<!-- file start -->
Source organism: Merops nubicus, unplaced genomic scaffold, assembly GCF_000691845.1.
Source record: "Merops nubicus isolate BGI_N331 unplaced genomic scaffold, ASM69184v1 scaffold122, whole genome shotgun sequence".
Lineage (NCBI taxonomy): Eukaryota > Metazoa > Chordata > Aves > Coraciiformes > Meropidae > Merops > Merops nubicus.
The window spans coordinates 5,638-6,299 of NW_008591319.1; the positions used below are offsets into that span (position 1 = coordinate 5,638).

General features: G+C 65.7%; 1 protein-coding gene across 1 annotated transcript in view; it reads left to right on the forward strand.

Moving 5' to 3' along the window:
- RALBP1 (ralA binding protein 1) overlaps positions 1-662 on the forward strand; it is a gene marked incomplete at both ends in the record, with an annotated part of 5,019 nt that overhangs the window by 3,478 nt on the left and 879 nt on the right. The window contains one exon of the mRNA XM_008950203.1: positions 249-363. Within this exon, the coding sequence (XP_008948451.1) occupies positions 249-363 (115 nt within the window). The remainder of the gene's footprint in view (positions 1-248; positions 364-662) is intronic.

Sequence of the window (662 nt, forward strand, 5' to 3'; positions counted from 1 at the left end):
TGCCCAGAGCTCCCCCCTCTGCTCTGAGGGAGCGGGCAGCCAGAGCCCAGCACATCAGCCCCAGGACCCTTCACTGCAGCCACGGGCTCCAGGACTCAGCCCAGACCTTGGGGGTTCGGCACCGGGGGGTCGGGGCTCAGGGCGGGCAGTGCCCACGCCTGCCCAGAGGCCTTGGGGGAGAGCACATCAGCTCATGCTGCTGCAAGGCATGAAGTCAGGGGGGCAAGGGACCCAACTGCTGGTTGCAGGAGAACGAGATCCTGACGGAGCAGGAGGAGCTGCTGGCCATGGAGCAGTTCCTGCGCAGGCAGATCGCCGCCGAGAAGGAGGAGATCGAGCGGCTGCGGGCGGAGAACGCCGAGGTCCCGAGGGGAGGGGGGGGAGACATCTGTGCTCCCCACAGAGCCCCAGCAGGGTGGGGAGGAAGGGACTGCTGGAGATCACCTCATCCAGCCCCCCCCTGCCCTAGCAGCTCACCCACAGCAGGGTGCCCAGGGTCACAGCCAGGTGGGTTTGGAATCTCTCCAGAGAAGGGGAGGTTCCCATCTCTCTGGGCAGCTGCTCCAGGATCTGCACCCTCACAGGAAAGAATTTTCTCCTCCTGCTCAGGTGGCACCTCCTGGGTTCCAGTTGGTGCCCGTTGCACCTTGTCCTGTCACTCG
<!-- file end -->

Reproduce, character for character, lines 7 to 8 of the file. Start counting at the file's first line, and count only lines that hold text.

- RALBP1 (ralA binding protein 1) overlaps positions 1-662 on the forward strand; it is a gene marked incomplete at both ends in the record, with an annotated part of 5,019 nt that overhangs the window by 3,478 nt on the left and 879 nt on the right. The window contains one exon of the mRNA XM_008950203.1: positions 249-363. Within this exon, the coding sequence (XP_008948451.1) occupies positions 249-363 (115 nt within the window). The remainder of the gene's footprint in view (positions 1-248; positions 364-662) is intronic.

Sequence of the window (662 nt, forward strand, 5' to 3'; positions counted from 1 at the left end):